Category: Toys

Poke…Poke…Poke…AAGGHH • Felted Alpaca

Every so often I like to take a break from knitting to try a new craft. A lot of the time I struggle to really get into it the way I do with knitting. The jury is still out with needle felting though. On the one hand, I bled at least 3 separate times doing this project. On the other, the process and final results are incredibly intriguing! After learning the techniques from the kid’s felting kit last time, I was ready to level up with a llama/alpaca kit. And thus, I made a felted alpaca.

It didn’t seem as easy this time around for some reason. I felt powerful with each poke the last time I did it. Some of my pieces this time just didn’t seem to felt. It required a lot of extra work, hence, the bleeding. At one point I received a raspy, “What ARE you DOING?!” from my mom. I suppose all she could hear from the other room was -poke poke poke poke POKE POKE AAAGGHH-. Is it the wool? Do felting needles get dull and need to be changed? Without the very specific guidelines of the instruction book, trying to achieve the right proportions for each piece was a struggle as well. It took a lot of effort to make each leg the same length, and I’m finding some to be squishier than others…

Right here is where I stopped the first time because I was too scared to keep poking or add a face. Usually this is where I mess up and ruin entire projects. What I have learned with felting is that more time and finessing tends to make projects turn out better. I sucked it up and refined a little more, and now he’s a little more alpaca-like!

This guy’s a little fragile, but still pretty cute! He’s Paul’s new pet. Next time I think I’m going to try to make something a little more useful. Maybe some stitch markers…? Stay tuned. For now, the team’s got a new felted alpaca pet. Name suggestions, anyone?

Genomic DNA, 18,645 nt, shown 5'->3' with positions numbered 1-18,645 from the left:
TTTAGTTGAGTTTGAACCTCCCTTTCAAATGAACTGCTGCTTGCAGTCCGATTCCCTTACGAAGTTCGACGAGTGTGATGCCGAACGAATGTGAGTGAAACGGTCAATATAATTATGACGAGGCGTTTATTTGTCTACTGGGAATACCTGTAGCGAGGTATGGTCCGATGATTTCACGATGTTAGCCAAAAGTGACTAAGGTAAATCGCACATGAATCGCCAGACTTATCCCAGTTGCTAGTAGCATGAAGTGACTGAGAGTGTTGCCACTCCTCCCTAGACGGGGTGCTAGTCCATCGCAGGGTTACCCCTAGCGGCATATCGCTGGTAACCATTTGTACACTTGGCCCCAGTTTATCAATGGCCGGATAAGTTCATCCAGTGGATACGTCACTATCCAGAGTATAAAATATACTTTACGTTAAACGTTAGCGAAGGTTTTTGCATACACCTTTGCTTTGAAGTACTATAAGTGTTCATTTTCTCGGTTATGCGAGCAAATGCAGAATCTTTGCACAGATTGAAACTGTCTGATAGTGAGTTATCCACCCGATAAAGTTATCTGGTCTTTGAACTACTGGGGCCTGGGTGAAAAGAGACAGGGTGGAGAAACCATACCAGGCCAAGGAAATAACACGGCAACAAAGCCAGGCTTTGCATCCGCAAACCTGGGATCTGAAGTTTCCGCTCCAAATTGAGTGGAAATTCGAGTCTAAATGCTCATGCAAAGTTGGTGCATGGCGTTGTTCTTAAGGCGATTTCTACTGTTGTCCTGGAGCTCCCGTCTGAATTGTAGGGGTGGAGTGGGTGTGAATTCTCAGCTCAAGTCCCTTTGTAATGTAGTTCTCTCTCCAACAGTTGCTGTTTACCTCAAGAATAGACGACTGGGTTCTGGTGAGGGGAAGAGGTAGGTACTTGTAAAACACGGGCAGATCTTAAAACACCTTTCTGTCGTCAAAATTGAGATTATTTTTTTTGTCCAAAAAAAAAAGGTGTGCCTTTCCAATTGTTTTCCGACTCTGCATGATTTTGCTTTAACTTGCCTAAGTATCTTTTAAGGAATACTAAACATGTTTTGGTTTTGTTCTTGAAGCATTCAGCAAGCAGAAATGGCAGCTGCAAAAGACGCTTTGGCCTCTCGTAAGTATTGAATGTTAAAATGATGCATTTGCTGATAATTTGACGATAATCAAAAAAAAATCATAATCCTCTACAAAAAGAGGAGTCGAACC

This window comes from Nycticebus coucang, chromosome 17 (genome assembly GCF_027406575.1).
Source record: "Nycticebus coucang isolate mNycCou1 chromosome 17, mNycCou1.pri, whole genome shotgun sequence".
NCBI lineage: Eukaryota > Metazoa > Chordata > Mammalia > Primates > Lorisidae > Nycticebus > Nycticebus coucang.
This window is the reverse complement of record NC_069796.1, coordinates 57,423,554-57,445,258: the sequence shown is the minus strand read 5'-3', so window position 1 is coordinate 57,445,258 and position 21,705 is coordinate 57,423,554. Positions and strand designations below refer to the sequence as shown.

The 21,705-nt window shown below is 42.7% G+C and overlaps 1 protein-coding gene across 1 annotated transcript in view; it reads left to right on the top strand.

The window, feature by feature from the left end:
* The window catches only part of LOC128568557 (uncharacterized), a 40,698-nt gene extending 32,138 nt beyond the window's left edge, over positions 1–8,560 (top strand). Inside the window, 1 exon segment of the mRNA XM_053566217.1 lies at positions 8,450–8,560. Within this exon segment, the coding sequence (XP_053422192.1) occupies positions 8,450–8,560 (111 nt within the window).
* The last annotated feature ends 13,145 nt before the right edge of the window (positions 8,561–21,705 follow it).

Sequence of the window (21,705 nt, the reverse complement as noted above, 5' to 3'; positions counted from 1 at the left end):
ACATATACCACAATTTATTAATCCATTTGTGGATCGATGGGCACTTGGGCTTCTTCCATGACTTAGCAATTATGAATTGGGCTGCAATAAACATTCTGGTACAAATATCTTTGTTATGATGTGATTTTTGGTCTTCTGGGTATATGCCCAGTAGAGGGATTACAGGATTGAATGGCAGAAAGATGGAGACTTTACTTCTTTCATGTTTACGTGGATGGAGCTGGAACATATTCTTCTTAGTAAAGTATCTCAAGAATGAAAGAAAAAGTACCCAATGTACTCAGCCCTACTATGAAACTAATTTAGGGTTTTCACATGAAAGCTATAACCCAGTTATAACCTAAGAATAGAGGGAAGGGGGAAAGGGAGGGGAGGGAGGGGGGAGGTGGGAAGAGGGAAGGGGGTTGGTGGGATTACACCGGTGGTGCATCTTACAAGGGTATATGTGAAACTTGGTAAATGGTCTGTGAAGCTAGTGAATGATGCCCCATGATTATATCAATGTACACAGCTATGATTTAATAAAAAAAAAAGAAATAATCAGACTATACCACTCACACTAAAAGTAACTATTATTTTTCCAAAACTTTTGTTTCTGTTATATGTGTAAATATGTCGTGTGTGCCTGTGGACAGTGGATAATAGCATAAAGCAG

“This is the kind of thing you only see in fairy tales!” • DIY Yarn Swift

Just two months in and the dad of the year award goes to…

For Christmas I requested a ball winder, which I received from my mom. It does wonders, and I have spent hours re-caking floppy cakes. But, with the lack of yarn swift, winding new hanks was still quite the task. I found ways to do it, with upside down chairs and lazy susans, but obviously, it wasn’t ideal. My dad, who knows absolutely nothing about knitting saw my struggle, and took it upon himself to resolve the problem. That’s what dads do isn’t it?

One day, I came home from work and he said, “I made you a swift“. We both looked at each other for a moment- me, not fully grasping the idea that my dad knew what a swift was, and him wondering if he had called it the right thing. Turns out, he really did construct a fully-functioning yarn swift!

When I was little, I had a toy ironing board made of wood. Looking back, it was quite the gendered toy for a little girl to have, but I loved it. I had a wooden iron and would flatten out little handkerchiefs for my bears. Last summer, we did a massive house purge, and all the stashed childhood toys came out. While the rest of us were ready to be rid of the past, I think my dad struggled to let go of the memories of his little girls. He ended up hoarding some of the possessions we threw out, including the aforementioned ironing board.